What if a Person Dies and Leaves His Estate to Someone Who Can't Be Found?

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Estate settlement proceedings halt when a will beneficiary is missing. What happens to the missing person's share of an estate depends on state laws. The person managing the estate, typically known as the executor, is responsible for attempting to find any missing beneficiaries; however, the steps he's required to take vary by state. Once he's exhausted all resources, the court moves the case forward.


The executor may have to contact known relatives by phone and mail, run legal notices in area newspapers, hire researchers to search records and prepare a written statement listing his attempts to find the person. He must file proof of his efforts and his report with the probate court. The court may appoint a "guardian ad litem" for the missing beneficiary. The guardian ad litem works to locate the missing person and protects the beneficiary's interests. She files a report with the court showing her attempts to locate the beneficiary and states her stance. For example, it would read, "Jane, a guardian ad litem, has made numerous attempts to find Ann, a missing beneficiary." Once Jane has tried all available search avenues, she indicates she couldn't find Ann in her court report and recommends the court move ahead on the case.

Missing Beneficiary

The court may treat a missing will beneficiary as if he died or order the estate executor to deposit the beneficiary's share with the state government; state laws vary. If state laws treat a missing will beneficiary as dead, the will's terms control what happens to the inheritance. For example, if John leaves everything to his son Michael in his will and John states that Michael's son inherits Michael's share if Michael dies before John, Michael's son inherits his father's share if Michael can't be found during John's estate proceedings. If John decided to leave Michael's share to the other will beneficiaries, such as Michael's siblings, they receive his share.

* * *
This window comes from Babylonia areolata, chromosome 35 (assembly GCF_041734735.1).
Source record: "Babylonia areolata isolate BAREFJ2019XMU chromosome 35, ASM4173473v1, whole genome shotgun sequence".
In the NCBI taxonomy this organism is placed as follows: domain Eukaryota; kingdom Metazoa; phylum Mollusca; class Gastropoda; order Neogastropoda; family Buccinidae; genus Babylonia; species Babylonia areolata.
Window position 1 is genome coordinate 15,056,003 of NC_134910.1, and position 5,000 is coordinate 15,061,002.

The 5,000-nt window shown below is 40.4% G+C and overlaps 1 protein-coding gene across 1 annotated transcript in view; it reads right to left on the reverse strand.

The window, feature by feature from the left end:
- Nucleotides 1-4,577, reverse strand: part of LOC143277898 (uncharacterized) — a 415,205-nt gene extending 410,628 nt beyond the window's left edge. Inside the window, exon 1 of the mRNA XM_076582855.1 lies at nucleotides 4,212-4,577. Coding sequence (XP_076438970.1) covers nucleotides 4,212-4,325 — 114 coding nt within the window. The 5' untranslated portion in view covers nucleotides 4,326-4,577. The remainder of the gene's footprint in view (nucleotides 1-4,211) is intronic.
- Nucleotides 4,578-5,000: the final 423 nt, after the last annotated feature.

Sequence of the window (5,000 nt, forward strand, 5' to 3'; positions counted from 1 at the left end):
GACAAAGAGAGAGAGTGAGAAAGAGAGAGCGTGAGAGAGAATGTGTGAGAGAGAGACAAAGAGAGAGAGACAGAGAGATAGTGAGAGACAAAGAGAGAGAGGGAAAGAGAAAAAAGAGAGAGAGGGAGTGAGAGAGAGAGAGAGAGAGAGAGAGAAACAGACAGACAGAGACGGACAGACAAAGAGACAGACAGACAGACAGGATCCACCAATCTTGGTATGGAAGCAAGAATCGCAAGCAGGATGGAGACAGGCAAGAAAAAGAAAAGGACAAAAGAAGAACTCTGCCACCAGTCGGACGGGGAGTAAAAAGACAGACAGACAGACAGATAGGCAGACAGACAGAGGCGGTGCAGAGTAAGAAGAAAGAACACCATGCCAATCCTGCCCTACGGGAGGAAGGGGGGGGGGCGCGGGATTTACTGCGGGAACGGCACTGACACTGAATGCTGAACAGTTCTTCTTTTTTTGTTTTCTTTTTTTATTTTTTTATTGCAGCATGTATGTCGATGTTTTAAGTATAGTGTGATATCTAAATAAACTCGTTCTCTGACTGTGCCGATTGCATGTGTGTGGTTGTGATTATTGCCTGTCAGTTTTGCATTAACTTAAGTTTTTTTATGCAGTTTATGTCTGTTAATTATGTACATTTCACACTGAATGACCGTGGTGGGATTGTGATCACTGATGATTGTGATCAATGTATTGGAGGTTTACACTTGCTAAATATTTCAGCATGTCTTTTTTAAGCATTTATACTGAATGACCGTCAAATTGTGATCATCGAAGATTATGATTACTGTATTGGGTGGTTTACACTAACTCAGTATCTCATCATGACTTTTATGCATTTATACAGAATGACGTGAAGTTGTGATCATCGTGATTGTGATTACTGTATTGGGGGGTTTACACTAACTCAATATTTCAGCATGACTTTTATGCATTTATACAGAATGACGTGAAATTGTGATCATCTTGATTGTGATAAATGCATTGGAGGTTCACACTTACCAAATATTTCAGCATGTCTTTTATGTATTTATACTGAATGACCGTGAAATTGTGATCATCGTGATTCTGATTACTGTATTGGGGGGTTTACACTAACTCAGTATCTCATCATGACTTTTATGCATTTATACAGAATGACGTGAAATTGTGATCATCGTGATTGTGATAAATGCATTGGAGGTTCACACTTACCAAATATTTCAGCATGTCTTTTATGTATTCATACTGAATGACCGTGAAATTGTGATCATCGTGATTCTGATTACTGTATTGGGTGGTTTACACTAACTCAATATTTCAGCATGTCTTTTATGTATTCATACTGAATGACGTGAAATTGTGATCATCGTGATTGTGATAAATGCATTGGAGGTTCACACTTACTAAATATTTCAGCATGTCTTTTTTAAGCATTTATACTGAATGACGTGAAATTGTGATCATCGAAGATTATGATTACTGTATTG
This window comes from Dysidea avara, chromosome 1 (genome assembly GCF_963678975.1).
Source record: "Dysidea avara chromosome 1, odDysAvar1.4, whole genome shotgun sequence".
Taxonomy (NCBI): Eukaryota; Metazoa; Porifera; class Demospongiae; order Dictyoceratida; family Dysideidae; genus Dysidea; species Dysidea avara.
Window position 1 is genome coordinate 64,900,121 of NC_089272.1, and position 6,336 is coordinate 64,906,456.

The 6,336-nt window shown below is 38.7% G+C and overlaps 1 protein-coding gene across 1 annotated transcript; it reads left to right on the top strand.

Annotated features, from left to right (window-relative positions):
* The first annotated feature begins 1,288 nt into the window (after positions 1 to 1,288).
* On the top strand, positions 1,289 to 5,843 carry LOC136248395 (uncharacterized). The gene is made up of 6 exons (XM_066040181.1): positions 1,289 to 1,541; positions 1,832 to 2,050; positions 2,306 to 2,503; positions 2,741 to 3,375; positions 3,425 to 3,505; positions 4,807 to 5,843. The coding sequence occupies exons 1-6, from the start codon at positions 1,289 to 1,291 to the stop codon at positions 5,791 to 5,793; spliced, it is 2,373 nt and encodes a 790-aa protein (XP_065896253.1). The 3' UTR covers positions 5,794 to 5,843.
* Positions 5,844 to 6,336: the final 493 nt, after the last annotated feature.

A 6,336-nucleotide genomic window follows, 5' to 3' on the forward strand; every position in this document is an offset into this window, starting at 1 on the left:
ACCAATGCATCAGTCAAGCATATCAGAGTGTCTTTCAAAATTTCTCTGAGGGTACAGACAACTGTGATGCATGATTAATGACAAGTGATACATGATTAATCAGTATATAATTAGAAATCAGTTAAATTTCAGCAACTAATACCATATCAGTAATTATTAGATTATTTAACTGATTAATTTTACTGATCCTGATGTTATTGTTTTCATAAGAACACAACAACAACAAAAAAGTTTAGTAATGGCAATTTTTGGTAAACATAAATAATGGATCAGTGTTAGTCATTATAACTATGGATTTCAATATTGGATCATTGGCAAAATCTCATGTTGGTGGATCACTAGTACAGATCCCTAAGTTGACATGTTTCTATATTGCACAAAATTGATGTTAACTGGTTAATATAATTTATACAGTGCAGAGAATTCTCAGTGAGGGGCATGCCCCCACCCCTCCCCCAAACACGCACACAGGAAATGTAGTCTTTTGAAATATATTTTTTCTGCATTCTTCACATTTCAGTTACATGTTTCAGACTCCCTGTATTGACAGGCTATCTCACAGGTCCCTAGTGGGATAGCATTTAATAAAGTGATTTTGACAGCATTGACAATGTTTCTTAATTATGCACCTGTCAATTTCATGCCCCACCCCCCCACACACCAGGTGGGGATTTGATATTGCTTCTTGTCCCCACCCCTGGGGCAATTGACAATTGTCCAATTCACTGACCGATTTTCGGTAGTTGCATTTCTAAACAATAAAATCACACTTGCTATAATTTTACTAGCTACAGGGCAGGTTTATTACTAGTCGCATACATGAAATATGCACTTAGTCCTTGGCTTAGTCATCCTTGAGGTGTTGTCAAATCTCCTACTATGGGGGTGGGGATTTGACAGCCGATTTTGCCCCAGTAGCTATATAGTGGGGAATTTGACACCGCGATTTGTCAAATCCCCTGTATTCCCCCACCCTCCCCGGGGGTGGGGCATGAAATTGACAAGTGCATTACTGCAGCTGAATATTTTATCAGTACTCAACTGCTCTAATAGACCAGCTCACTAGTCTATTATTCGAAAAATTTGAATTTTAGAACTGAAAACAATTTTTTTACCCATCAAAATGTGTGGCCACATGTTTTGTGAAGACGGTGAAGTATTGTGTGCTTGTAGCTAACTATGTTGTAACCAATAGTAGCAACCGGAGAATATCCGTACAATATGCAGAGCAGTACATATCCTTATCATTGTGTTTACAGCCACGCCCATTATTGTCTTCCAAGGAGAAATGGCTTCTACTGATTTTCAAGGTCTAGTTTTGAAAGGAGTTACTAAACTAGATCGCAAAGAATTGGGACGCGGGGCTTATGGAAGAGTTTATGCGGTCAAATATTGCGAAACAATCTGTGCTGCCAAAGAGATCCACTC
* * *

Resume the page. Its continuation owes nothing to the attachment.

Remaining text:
Uncooperative Beneficiary

Even if a missing beneficiary is found, she might not want to take part in any estate proceedings. For example, John had no relationship with his daughter, Mary. John left Mary an inheritance, but Mary doesn't want to have anything to do with her father's estate and won't respond to court papers. In this case, the executor usually files a sworn statement indicating Mary won't respond and proof of his efforts to notify her such as certified mail receipts and letter copies. If a guardian ad litem was appointed for Mary, she also files a report and proof of her attempts to contact her. Mary's share is deposited with the state and held for the length of time required by law or forfeited to the other beneficiaries, depending on state law.


State laws decide who receives a person's estate if he didn't have a will. If state laws give the estate to a missing heir, the court will move through the deceased's relatives in the order determined by the law. Inheritance order varies by state, but usually starts with a surviving spouse and children, moves to parents, grandparents and siblings, and then goes to descendants of parents, grandparents and siblings. The estate usually escheats, or reverts, to the state government if the court can't identify or find any other relative. State laws differ on how long a state holds property for an unknown or missing heir; once the deadline is up, the state becomes the owner. California becomes the owner after five years, while Illinois holds a missing heir's property for seven years. The claim deadline for property of an unidentified heir may differ from the deadline for a known but missing heir; this depends on whether the inheritance falls under the state's unclaimed property laws.

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